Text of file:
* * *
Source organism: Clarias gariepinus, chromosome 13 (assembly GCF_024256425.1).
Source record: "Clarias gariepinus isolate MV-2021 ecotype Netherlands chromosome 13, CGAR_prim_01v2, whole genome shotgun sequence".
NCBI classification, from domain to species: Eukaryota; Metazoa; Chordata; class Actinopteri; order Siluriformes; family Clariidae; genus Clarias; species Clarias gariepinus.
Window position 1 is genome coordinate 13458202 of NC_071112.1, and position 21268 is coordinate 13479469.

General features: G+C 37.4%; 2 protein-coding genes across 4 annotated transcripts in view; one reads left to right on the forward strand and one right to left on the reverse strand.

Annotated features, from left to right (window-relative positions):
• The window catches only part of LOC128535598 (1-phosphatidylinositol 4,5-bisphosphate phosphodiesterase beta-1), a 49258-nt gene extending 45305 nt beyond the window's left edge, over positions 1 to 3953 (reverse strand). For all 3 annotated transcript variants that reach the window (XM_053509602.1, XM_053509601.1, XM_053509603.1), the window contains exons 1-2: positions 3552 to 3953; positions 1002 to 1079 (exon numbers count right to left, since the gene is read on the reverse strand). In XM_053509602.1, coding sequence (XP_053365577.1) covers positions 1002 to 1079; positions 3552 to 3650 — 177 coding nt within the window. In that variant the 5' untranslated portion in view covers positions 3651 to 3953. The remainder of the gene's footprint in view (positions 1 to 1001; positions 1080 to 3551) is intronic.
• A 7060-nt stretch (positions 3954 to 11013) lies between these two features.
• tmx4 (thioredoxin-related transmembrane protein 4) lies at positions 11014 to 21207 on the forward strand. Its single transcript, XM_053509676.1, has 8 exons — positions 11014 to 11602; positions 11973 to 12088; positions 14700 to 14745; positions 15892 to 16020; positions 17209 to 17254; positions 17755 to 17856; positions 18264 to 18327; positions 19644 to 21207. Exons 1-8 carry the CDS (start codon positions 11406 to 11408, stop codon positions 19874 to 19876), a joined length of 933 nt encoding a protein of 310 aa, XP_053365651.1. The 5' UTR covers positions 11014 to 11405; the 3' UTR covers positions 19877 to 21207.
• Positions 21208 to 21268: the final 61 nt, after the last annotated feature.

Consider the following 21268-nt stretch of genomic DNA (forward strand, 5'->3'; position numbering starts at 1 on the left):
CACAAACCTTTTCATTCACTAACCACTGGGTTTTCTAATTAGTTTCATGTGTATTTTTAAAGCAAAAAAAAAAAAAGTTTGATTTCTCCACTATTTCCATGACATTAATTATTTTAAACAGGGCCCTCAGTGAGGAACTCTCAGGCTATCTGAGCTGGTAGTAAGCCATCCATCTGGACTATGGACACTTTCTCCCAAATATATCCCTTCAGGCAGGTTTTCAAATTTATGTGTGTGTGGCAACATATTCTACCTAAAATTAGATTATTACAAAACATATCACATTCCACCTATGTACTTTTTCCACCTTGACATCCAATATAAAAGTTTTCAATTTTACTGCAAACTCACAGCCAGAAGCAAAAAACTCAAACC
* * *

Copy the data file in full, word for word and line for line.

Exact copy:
Source organism: Clarias gariepinus, chromosome 13 (assembly GCF_024256425.1).
Source record: "Clarias gariepinus isolate MV-2021 ecotype Netherlands chromosome 13, CGAR_prim_01v2, whole genome shotgun sequence".
NCBI classification, from domain to species: Eukaryota; Metazoa; Chordata; class Actinopteri; order Siluriformes; family Clariidae; genus Clarias; species Clarias gariepinus.
Window position 1 is genome coordinate 13458202 of NC_071112.1, and position 21268 is coordinate 13479469.

General features: G+C 37.4%; 2 protein-coding genes across 4 annotated transcripts in view; one reads left to right on the forward strand and one right to left on the reverse strand.

Annotated features, from left to right (window-relative positions):
• The window catches only part of LOC128535598 (1-phosphatidylinositol 4,5-bisphosphate phosphodiesterase beta-1), a 49258-nt gene extending 45305 nt beyond the window's left edge, over positions 1 to 3953 (reverse strand). For all 3 annotated transcript variants that reach the window (XM_053509602.1, XM_053509601.1, XM_053509603.1), the window contains exons 1-2: positions 3552 to 3953; positions 1002 to 1079 (exon numbers count right to left, since the gene is read on the reverse strand). In XM_053509602.1, coding sequence (XP_053365577.1) covers positions 1002 to 1079; positions 3552 to 3650 — 177 coding nt within the window. In that variant the 5' untranslated portion in view covers positions 3651 to 3953. The remainder of the gene's footprint in view (positions 1 to 1001; positions 1080 to 3551) is intronic.
• A 7060-nt stretch (positions 3954 to 11013) lies between these two features.
• tmx4 (thioredoxin-related transmembrane protein 4) lies at positions 11014 to 21207 on the forward strand. Its single transcript, XM_053509676.1, has 8 exons — positions 11014 to 11602; positions 11973 to 12088; positions 14700 to 14745; positions 15892 to 16020; positions 17209 to 17254; positions 17755 to 17856; positions 18264 to 18327; positions 19644 to 21207. Exons 1-8 carry the CDS (start codon positions 11406 to 11408, stop codon positions 19874 to 19876), a joined length of 933 nt encoding a protein of 310 aa, XP_053365651.1. The 5' UTR covers positions 11014 to 11405; the 3' UTR covers positions 19877 to 21207.
• Positions 21208 to 21268: the final 61 nt, after the last annotated feature.

Consider the following 21268-nt stretch of genomic DNA (forward strand, 5'->3'; position numbering starts at 1 on the left):
CACAAACCTTTTCATTCACTAACCACTGGGTTTTCTAATTAGTTTCATGTGTATTTTTAAAGCAAAAAAAAAAAAAGTTTGATTTCTCCACTATTTCCATGACATTAATTATTTTAAACAGGGCCCTCAGTGAGGAACTCTCAGGCTATCTGAGCTGGTAGTAAGCCATCCATCTGGACTATGGACACTTTCTCCCAAATATATCCCTTCAGGCAGGTTTTCAAATTTATGTGTGTGTGGCAACATATTCTACCTAAAATTAGATTATTACAAAACATATCACATTCCACCTATGTACTTTTTCCACCTTGACATCCAATATAAAAGTTTTCAATTTTACTGCAAACTCACAGCCAGAAGCAAAAAACTCAAACC